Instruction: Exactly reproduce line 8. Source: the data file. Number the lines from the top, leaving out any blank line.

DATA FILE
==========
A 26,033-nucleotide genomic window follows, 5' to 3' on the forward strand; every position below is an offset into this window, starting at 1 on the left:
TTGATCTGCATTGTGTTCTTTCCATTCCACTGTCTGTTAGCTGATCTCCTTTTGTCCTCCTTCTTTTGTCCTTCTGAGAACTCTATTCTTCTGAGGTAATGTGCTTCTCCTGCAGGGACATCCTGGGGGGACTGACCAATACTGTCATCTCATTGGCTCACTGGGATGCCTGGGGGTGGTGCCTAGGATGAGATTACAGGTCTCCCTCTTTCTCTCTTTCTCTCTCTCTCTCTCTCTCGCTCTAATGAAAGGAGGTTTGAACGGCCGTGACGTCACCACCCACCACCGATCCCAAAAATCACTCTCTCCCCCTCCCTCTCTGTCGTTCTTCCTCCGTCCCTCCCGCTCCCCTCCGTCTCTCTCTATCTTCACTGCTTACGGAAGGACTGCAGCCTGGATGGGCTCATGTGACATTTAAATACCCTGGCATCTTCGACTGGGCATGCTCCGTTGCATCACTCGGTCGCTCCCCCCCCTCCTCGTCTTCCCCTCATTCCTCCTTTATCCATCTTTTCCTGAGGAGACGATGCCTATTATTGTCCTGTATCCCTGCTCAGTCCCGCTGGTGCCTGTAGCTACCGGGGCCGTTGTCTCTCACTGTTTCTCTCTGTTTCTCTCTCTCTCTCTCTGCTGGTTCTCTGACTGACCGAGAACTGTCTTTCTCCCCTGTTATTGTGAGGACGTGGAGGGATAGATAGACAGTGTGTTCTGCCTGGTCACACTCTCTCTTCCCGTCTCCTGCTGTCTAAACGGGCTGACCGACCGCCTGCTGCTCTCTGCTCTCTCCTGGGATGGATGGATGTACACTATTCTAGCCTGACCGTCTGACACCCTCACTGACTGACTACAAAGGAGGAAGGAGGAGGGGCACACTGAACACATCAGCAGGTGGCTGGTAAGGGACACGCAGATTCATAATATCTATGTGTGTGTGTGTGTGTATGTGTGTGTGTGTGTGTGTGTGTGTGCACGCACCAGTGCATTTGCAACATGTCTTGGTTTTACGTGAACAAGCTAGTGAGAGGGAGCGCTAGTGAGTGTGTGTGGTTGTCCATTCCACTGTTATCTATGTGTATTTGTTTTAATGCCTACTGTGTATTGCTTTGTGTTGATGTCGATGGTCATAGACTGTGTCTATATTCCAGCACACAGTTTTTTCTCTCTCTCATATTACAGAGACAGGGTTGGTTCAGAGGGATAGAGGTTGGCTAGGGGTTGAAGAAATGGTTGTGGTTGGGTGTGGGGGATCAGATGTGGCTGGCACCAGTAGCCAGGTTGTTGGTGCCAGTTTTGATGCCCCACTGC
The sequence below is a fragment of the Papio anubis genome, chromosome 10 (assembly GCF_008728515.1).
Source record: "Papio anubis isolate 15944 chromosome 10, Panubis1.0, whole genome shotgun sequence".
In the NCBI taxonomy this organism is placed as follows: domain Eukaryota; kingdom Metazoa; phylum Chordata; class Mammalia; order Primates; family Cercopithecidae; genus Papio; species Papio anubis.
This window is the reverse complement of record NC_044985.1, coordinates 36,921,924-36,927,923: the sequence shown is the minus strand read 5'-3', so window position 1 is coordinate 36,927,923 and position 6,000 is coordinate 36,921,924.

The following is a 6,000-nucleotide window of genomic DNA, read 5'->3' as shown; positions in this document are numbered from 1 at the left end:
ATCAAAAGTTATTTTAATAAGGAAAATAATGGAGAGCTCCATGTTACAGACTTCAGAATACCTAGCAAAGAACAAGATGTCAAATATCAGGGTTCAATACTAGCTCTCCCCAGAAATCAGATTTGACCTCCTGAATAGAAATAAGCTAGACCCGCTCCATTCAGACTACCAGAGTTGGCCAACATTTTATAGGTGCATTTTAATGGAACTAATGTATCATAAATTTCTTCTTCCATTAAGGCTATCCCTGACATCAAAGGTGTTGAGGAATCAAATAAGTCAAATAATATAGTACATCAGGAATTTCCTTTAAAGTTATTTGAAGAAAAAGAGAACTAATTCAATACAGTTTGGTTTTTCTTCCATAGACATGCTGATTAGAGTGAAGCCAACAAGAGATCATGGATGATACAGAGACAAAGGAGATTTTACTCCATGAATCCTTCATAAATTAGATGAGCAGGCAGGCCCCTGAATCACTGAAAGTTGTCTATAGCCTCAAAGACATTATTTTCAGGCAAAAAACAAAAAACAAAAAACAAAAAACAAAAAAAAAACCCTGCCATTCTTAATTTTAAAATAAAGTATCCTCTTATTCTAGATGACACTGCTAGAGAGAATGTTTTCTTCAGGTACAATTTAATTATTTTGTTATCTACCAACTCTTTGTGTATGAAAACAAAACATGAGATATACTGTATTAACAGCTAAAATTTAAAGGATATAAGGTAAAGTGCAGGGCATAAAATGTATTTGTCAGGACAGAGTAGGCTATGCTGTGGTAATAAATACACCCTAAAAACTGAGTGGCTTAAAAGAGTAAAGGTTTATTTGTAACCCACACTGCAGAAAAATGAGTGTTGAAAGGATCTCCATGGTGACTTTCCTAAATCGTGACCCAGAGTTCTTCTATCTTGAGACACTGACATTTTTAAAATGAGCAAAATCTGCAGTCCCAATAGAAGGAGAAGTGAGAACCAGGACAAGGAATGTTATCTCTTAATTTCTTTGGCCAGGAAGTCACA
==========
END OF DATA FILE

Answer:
ATCAAAAGTTATTTTAATAAGGAAAATAATGGAGAGCTCCATGTTACAGACTTCAGAATACCTAGCAAAGAACAAGATGTCAAATATCAGGGTTCAATACTAGCTCTCCCCAGAAATCAGATTTGACCTCCTGAATAGAAATAAGCTAGACCCGCTCCATTCAGACTACCAGAGTTGGCCAACATTTTATAGGTGCATTTTAATGGAACTAATGTATCATAAATTTCTTCTTCCATTAAGGCTATCCCTGACATCAAAGGTGTTGAGGAATCAAATAAGTCAAATAATATAGTACATCAGGAATTTCCTTTAAAGTTATTTGAAGAAAAAGAGAACTAATTCAATACAGTTTGGTTTTTCTTCCATAGACATGCTGATTAGAGTGAAGCCAACAAGAGATCATGGATGATACAGAGACAAAGGAGATTTTACTCCATGAATCCTTCATAAATTAGATGAGCAGGCAGGCCCCTGAATCACTGAAAGTTGTCTATAGCCTCAAAGACATTATTTTCAGGCAAAAAACAAAAAACAAAAAACAAAAAACAAAAAAAAAACCCTGCCATTCTTAATTTTAAAATAAAGTATCCTCTTATTCTAGATGACACTGCTAGAGAGAATGTTTTCTTCAGGTACAATTTAATTATTTTGTTATCTACCAACTCTTTGTGTATGAAAACAAAACATGAGATATACTGTATTAACAGCTAAAATTTAAAGGATATAAGGTAAAGTGCAGGGCATAAAATGTATTTGTCAGGACAGAGTAGGCTATGCTGTGGTAATAAATACACCCTAAAAACTGAGTGGCTTAAAAGAGTAAAGGTTTATTTGTAACCCACACTGCAGAAAAATGAGTGTTGAAAGGATCTCCATGGTGACTTTCCTAAATCGTGACCCAGAGTTCTTCTATCTTGAGACACTGACATTTTTAAAATGAGCAAAATCTGCAGTCCCAATAGAAGGAGAAGTGAGAACCAGGACAAGGAATGTTATCTCTTAATTTCTTTGGCCAGGAAGTCACA